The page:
The Twins lost 99 games last year. This year, they’re on pace to lose 96. Their minor league system boasts one potential star in Miguel Sano but is otherwise probably among the weakest in the game. Maybe cashing in the 33-year-old outfielder with a history of back problems wouldn’t be such a bad idea?
According to Jon Heyman of CBS Sports, the Twins aren’t listening on Josh Willingham, though. They will consider moving Denard Span, who is five years younger but who could be replaced in center field by Ben Revere.
Given their place in the standings, the Twins really should be open to moving anyone. No one is going to make a big offer for Joe Mauer’s huge contract, so he stays. However, everyone else — Justin Morneau included — should be able to be had.
Willingham has been outstanding with his .272/.384/.535 line and 49 RBI this year, and given that he’s just in the first year of a three-year, $21 million contract, it’s understandable that the Twins wouldn’t want to part with him. Still, his value probably won’t ever be higher, and it’s doubtful the Twins are going to win with him next year. By the time 2014 rolls around, Willingham will be 35 and probably won’t be the same player. If they can get two quality prospects for him now, they should pull the trigger.
Span is hitting .277/.341/.396 this season, which should give his trade value a modest boost. The Nationals have often been mentioned in connection with him, and a deal involving him and closer Drew Storen was discussed last year. The Twins still might be interested in such a trade once Storen returns from minor elbow surgery next month. The Marlins are another team that could pursue Span.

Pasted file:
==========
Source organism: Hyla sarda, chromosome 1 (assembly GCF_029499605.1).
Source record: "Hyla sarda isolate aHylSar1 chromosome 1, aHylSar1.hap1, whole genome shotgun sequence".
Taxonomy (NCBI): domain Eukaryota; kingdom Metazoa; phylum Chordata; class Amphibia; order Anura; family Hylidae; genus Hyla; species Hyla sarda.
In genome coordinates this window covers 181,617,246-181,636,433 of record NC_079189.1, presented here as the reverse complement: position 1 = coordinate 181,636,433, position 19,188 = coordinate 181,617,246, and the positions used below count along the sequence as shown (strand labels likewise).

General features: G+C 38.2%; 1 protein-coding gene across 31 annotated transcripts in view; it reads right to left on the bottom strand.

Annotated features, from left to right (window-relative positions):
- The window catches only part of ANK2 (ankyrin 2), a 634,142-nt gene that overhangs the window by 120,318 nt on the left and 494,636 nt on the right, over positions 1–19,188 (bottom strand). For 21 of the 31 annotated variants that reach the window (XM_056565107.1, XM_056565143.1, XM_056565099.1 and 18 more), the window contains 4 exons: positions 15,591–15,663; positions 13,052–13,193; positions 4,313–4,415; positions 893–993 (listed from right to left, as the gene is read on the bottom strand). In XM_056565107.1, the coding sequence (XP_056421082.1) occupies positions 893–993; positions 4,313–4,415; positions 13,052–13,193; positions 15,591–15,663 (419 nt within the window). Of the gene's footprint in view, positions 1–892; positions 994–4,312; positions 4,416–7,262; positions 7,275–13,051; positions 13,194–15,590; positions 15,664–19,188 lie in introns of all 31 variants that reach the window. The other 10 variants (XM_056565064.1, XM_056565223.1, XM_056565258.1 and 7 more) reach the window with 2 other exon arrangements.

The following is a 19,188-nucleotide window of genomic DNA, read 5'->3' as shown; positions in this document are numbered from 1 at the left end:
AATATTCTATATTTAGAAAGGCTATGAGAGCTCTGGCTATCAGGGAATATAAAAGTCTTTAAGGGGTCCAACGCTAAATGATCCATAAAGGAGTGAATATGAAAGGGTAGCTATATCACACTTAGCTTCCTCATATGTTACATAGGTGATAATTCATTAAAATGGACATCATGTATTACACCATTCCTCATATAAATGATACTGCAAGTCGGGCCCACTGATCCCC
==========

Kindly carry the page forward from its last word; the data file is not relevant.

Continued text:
As first reported by FOX Sports’ Ken Rosenthal, the Rockies have decided to bring back manager Walt Weiss for the 2016 season — the final year of a three-year deal he signed after his debut season in 2013.
Weiss carries a rough 208-278 managerial record through his first three years at the helm for Colorado, but it’s not like the rosters he’s been managing have been built to win.
The biggest need for the Rockies this winter is pitching — both starters and relievers — and general manager Jeff Bridich is also being retained for the 2016 season to try to find some.
Colorado’s starters and relievers combined for a 5.04 ERA in 2015, worst in MLB.
Colorado’s offense produced 737 runs, ranking fifth in the major leagues.
Houston got on the board first in Tuesday night’s American League Wild Card Game at Yankee Stadium when Colby Rasmus led off the top of the second inning with a solo home run to deep right field against Masahiro Tanaka.
It was the first career postseason homer for Rasmus, whose only other postseason experience came in 2009 with St. Louis. He slugged 25 home runs during the 2015 regular season and will be looking to cash in as a free agent whenever the Astros’ postseason runs come to an end. A big October (and perhaps early November) would obviously help that.
Tanaka retired the next two batters after the Rasmus bomb, but he gave up a single and two walks to load the bases before eventually inducing an inning-ending fielder’s choice groundout from Jose Altuve. Tanaka’s shakiness extended into the third and fourth innings, with Carlos Gomez adding a solo shot to left field in the top of the fourth.
Houston leads 2-0 heading into the bottom of the fifth. Astros starter Dallas Keuchel has looked sharp on three days of rest, tallying five strikeouts through four scoreless frames.